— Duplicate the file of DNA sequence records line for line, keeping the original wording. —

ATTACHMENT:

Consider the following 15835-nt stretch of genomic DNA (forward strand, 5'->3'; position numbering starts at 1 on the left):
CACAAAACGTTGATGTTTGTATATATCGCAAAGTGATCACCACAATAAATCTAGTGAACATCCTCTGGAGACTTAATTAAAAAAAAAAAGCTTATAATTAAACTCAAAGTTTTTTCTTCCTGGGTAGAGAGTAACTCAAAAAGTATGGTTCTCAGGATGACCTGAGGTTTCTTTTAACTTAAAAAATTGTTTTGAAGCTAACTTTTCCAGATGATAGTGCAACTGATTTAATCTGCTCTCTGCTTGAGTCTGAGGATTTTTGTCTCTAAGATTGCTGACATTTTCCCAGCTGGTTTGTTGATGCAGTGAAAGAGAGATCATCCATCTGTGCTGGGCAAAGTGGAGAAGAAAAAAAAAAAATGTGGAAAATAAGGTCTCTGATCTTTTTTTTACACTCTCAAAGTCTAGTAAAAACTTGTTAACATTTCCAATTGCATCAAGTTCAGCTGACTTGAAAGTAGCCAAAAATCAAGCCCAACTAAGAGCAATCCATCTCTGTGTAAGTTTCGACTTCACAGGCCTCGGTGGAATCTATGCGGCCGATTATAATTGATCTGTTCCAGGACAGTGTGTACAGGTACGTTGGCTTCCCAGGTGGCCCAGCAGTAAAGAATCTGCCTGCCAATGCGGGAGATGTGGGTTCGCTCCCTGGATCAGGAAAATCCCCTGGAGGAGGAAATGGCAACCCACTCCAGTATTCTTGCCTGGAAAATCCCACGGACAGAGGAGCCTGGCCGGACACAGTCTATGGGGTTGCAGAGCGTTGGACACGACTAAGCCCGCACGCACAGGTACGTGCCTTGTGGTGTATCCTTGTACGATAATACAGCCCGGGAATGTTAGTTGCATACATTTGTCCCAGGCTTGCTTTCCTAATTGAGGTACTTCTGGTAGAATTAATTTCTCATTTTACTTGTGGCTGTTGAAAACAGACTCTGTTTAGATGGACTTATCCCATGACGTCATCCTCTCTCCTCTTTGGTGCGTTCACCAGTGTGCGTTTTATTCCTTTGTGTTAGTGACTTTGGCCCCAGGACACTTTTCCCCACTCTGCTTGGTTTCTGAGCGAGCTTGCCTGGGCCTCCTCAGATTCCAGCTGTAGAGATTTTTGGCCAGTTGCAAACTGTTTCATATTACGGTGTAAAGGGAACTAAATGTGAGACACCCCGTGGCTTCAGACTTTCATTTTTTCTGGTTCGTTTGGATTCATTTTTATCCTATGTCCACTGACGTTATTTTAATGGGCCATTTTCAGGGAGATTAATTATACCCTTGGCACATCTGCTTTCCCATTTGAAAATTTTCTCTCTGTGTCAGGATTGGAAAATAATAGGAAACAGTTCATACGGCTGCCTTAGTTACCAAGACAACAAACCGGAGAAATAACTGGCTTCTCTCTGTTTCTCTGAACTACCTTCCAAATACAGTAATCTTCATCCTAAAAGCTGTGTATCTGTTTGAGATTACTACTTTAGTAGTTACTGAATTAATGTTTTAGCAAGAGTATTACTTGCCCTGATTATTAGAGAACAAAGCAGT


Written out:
Consider the following 15835-nt stretch of genomic DNA (forward strand, 5'->3'; position numbering starts at 1 on the left):
CACAAAACGTTGATGTTTGTATATATCGCAAAGTGATCACCACAATAAATCTAGTGAACATCCTCTGGAGACTTAATTAAAAAAAAAAAGCTTATAATTAAACTCAAAGTTTTTTCTTCCTGGGTAGAGAGTAACTCAAAAAGTATGGTTCTCAGGATGACCTGAGGTTTCTTTTAACTTAAAAAATTGTTTTGAAGCTAACTTTTCCAGATGATAGTGCAACTGATTTAATCTGCTCTCTGCTTGAGTCTGAGGATTTTTGTCTCTAAGATTGCTGACATTTTCCCAGCTGGTTTGTTGATGCAGTGAAAGAGAGATCATCCATCTGTGCTGGGCAAAGTGGAGAAGAAAAAAAAAAAATGTGGAAAATAAGGTCTCTGATCTTTTTTTTACACTCTCAAAGTCTAGTAAAAACTTGTTAACATTTCCAATTGCATCAAGTTCAGCTGACTTGAAAGTAGCCAAAAATCAAGCCCAACTAAGAGCAATCCATCTCTGTGTAAGTTTCGACTTCACAGGCCTCGGTGGAATCTATGCGGCCGATTATAATTGATCTGTTCCAGGACAGTGTGTACAGGTACGTTGGCTTCCCAGGTGGCCCAGCAGTAAAGAATCTGCCTGCCAATGCGGGAGATGTGGGTTCGCTCCCTGGATCAGGAAAATCCCCTGGAGGAGGAAATGGCAACCCACTCCAGTATTCTTGCCTGGAAAATCCCACGGACAGAGGAGCCTGGCCGGACACAGTCTATGGGGTTGCAGAGCGTTGGACACGACTAAGCCCGCACGCACAGGTACGTGCCTTGTGGTGTATCCTTGTACGATAATACAGCCCGGGAATGTTAGTTGCATACATTTGTCCCAGGCTTGCTTTCCTAATTGAGGTACTTCTGGTAGAATTAATTTCTCATTTTACTTGTGGCTGTTGAAAACAGACTCTGTTTAGATGGACTTATCCCATGACGTCATCCTCTCTCCTCTTTGGTGCGTTCACCAGTGTGCGTTTTATTCCTTTGTGTTAGTGACTTTGGCCCCAGGACACTTTTCCCCACTCTGCTTGGTTTCTGAGCGAGCTTGCCTGGGCCTCCTCAGATTCCAGCTGTAGAGATTTTTGGCCAGTTGCAAACTGTTTCATATTACGGTGTAAAGGGAACTAAATGTGAGACACCCCGTGGCTTCAGACTTTCATTTTTTCTGGTTCGTTTGGATTCATTTTTATCCTATGTCCACTGACGTTATTTTAATGGGCCATTTTCAGGGAGATTAATTATACCCTTGGCACATCTGCTTTCCCATTTGAAAATTTTCTCTCTGTGTCAGGATTGGAAAATAATAGGAAACAGTTCATACGGCTGCCTTAGTTACCAAGACAACAAACCGGAGAAATAACTGGCTTCTCTCTGTTTCTCTGAACTACCTTCCAAATACAGTAATCTTCATCCTAAAAGCTGTGTATCTGTTTGAGATTACTACTTTAGTAGTTACTGAATTAATGTTTTAGCAAGAGTATTACTTGCCCTGATTATTAGAGAACAAAGCAGT